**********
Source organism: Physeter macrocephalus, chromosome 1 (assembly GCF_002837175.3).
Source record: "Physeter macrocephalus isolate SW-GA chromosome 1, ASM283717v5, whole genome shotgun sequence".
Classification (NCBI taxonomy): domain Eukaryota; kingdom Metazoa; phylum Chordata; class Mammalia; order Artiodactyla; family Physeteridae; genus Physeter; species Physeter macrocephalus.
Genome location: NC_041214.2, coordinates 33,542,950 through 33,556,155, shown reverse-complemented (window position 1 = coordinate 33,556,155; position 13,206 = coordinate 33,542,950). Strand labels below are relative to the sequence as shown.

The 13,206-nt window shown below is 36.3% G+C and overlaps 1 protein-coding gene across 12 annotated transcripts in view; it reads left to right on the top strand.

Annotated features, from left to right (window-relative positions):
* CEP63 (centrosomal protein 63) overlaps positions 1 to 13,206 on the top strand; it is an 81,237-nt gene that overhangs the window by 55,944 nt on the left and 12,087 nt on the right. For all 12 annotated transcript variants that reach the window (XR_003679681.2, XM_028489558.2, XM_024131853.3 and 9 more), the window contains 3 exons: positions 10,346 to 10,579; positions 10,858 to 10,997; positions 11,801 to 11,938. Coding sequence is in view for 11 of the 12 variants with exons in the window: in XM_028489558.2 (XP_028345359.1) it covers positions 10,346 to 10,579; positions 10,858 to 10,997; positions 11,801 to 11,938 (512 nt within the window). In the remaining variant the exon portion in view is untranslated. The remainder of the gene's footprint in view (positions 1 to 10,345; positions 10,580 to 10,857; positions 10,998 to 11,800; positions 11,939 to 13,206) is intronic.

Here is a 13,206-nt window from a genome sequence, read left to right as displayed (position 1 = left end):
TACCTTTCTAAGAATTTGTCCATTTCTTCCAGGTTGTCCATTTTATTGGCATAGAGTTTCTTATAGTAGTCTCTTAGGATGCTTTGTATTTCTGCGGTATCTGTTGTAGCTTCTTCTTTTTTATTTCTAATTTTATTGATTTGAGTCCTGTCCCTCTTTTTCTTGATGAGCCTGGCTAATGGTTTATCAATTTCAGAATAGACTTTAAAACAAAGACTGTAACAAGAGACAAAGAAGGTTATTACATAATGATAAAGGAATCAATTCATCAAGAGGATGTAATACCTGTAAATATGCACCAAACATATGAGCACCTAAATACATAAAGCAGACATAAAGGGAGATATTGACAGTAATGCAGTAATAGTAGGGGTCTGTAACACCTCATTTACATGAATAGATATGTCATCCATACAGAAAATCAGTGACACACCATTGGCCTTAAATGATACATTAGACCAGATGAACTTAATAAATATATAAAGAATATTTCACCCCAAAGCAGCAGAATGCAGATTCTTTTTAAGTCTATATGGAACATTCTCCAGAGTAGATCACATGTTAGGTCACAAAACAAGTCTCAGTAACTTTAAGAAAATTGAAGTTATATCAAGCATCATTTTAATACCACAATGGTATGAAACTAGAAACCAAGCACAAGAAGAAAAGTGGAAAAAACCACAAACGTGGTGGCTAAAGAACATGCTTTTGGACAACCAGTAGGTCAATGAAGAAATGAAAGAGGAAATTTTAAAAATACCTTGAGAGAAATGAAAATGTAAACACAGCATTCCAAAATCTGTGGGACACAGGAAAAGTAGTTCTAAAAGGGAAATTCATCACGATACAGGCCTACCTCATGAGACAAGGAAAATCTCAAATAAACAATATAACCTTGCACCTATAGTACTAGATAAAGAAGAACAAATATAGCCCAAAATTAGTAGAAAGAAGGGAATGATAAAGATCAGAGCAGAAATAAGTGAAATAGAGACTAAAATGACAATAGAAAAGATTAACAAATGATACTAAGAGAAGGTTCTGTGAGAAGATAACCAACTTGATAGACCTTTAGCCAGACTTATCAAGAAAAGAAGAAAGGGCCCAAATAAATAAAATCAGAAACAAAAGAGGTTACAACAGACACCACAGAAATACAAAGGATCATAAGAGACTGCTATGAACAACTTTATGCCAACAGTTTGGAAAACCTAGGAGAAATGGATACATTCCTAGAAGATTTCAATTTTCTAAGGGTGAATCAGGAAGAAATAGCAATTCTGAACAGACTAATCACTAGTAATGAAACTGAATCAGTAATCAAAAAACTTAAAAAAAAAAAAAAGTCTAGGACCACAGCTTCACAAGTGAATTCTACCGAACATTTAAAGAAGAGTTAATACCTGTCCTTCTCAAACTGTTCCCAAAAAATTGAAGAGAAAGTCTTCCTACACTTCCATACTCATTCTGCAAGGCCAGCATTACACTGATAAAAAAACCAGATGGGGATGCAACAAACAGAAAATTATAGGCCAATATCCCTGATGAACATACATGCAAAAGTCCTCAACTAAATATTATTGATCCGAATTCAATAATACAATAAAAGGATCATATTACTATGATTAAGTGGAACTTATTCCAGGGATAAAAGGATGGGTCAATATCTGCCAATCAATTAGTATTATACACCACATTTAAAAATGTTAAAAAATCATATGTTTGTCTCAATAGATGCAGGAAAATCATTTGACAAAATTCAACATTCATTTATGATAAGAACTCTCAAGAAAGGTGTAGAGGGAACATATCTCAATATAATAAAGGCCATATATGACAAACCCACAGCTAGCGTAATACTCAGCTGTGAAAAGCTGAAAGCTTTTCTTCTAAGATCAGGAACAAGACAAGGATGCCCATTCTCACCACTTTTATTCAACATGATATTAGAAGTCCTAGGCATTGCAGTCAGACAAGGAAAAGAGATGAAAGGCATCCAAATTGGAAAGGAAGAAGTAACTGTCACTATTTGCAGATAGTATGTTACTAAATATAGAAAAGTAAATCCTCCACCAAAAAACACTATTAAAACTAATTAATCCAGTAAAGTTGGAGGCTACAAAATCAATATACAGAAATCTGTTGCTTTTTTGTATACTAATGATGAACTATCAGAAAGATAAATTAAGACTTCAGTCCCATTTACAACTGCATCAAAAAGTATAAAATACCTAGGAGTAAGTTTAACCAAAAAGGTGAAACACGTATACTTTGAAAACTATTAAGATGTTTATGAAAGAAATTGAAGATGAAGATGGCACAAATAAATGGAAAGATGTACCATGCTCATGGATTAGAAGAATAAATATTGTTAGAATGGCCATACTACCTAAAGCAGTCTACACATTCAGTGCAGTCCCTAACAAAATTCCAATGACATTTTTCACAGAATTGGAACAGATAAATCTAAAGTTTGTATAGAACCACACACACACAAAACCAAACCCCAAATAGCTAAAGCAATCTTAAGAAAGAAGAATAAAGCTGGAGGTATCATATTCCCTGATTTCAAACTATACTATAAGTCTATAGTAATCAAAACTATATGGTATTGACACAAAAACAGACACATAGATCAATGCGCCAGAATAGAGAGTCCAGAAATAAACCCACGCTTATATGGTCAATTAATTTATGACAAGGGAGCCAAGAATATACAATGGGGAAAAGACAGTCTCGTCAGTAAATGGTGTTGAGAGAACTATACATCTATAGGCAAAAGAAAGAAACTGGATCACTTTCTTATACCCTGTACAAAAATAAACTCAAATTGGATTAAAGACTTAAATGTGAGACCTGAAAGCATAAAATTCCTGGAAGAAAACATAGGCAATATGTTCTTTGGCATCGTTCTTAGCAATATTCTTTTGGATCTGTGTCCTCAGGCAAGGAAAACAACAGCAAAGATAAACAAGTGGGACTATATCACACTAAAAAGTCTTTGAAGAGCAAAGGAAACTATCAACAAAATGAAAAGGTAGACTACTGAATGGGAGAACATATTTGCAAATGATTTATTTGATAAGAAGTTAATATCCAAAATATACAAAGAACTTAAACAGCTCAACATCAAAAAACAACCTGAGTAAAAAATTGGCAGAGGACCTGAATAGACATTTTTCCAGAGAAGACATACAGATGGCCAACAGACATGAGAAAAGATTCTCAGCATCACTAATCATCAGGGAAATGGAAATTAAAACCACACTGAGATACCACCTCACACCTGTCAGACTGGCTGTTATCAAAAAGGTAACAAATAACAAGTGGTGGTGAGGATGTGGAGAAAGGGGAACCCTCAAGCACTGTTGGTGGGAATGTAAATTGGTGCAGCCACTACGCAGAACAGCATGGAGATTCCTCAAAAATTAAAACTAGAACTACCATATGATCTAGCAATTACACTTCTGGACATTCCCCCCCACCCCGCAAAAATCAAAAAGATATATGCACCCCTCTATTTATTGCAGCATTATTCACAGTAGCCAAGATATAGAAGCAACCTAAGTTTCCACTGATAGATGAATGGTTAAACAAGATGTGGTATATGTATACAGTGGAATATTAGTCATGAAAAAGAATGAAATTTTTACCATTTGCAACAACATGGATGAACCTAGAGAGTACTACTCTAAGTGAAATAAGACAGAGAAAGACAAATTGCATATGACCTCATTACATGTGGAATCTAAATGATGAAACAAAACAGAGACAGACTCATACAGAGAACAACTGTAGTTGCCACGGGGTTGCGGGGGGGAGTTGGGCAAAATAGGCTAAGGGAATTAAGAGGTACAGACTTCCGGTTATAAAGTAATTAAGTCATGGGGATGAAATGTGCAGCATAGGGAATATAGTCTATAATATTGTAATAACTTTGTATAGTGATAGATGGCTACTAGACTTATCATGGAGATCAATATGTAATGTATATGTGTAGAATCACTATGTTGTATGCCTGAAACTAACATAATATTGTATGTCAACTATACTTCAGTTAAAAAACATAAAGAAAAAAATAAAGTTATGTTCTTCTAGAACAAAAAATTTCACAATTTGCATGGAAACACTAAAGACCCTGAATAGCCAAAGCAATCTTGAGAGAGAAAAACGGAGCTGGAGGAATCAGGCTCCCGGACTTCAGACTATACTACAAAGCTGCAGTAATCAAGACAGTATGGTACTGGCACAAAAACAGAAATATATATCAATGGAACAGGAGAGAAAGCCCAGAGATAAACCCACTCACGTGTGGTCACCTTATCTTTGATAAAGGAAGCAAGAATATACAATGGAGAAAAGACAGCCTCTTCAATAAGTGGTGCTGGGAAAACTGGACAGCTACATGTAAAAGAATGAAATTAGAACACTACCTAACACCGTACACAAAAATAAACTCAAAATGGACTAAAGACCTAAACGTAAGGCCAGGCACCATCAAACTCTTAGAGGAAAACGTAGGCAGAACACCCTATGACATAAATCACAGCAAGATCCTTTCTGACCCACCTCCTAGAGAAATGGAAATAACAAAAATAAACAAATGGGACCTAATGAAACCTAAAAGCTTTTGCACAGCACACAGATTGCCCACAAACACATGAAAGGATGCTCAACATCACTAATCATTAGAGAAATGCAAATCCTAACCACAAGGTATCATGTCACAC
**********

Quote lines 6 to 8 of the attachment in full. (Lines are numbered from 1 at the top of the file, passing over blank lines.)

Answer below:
Annotated features, from left to right (window-relative positions):
* CEP63 (centrosomal protein 63) overlaps positions 1 to 13,206 on the top strand; it is an 81,237-nt gene that overhangs the window by 55,944 nt on the left and 12,087 nt on the right. For all 12 annotated transcript variants that reach the window (XR_003679681.2, XM_028489558.2, XM_024131853.3 and 9 more), the window contains 3 exons: positions 10,346 to 10,579; positions 10,858 to 10,997; positions 11,801 to 11,938. Coding sequence is in view for 11 of the 12 variants with exons in the window: in XM_028489558.2 (XP_028345359.1) it covers positions 10,346 to 10,579; positions 10,858 to 10,997; positions 11,801 to 11,938 (512 nt within the window). In the remaining variant the exon portion in view is untranslated. The remainder of the gene's footprint in view (positions 1 to 10,345; positions 10,580 to 10,857; positions 10,998 to 11,800; positions 11,939 to 13,206) is intronic.

Here is a 13,206-nt window from a genome sequence, read left to right as displayed (position 1 = left end):